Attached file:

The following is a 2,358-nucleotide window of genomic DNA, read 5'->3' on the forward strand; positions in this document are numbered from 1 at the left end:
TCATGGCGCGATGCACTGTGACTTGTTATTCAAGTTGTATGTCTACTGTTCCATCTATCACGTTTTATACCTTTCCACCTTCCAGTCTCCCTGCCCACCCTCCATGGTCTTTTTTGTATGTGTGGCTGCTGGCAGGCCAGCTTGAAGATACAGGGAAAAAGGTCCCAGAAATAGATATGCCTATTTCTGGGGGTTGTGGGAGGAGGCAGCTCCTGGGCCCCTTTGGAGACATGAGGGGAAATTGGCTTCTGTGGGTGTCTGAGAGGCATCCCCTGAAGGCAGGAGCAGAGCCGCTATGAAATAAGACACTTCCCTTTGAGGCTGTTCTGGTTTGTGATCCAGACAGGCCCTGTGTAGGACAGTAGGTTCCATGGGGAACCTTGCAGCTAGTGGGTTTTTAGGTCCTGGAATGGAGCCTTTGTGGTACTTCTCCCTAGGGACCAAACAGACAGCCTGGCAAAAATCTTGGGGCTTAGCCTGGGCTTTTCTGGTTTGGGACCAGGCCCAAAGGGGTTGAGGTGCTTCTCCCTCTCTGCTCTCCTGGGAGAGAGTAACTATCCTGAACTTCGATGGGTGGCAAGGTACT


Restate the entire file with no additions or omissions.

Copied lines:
The following is a 2,358-nucleotide window of genomic DNA, read 5'->3' on the forward strand; positions in this document are numbered from 1 at the left end:
TCATGGCGCGATGCACTGTGACTTGTTATTCAAGTTGTATGTCTACTGTTCCATCTATCACGTTTTATACCTTTCCACCTTCCAGTCTCCCTGCCCACCCTCCATGGTCTTTTTTGTATGTGTGGCTGCTGGCAGGCCAGCTTGAAGATACAGGGAAAAAGGTCCCAGAAATAGATATGCCTATTTCTGGGGGTTGTGGGAGGAGGCAGCTCCTGGGCCCCTTTGGAGACATGAGGGGAAATTGGCTTCTGTGGGTGTCTGAGAGGCATCCCCTGAAGGCAGGAGCAGAGCCGCTATGAAATAAGACACTTCCCTTTGAGGCTGTTCTGGTTTGTGATCCAGACAGGCCCTGTGTAGGACAGTAGGTTCCATGGGGAACCTTGCAGCTAGTGGGTTTTTAGGTCCTGGAATGGAGCCTTTGTGGTACTTCTCCCTAGGGACCAAACAGACAGCCTGGCAAAAATCTTGGGGCTTAGCCTGGGCTTTTCTGGTTTGGGACCAGGCCCAAAGGGGTTGAGGTGCTTCTCCCTCTCTGCTCTCCTGGGAGAGAGTAACTATCCTGAACTTCGATGGGTGGCAAGGTACT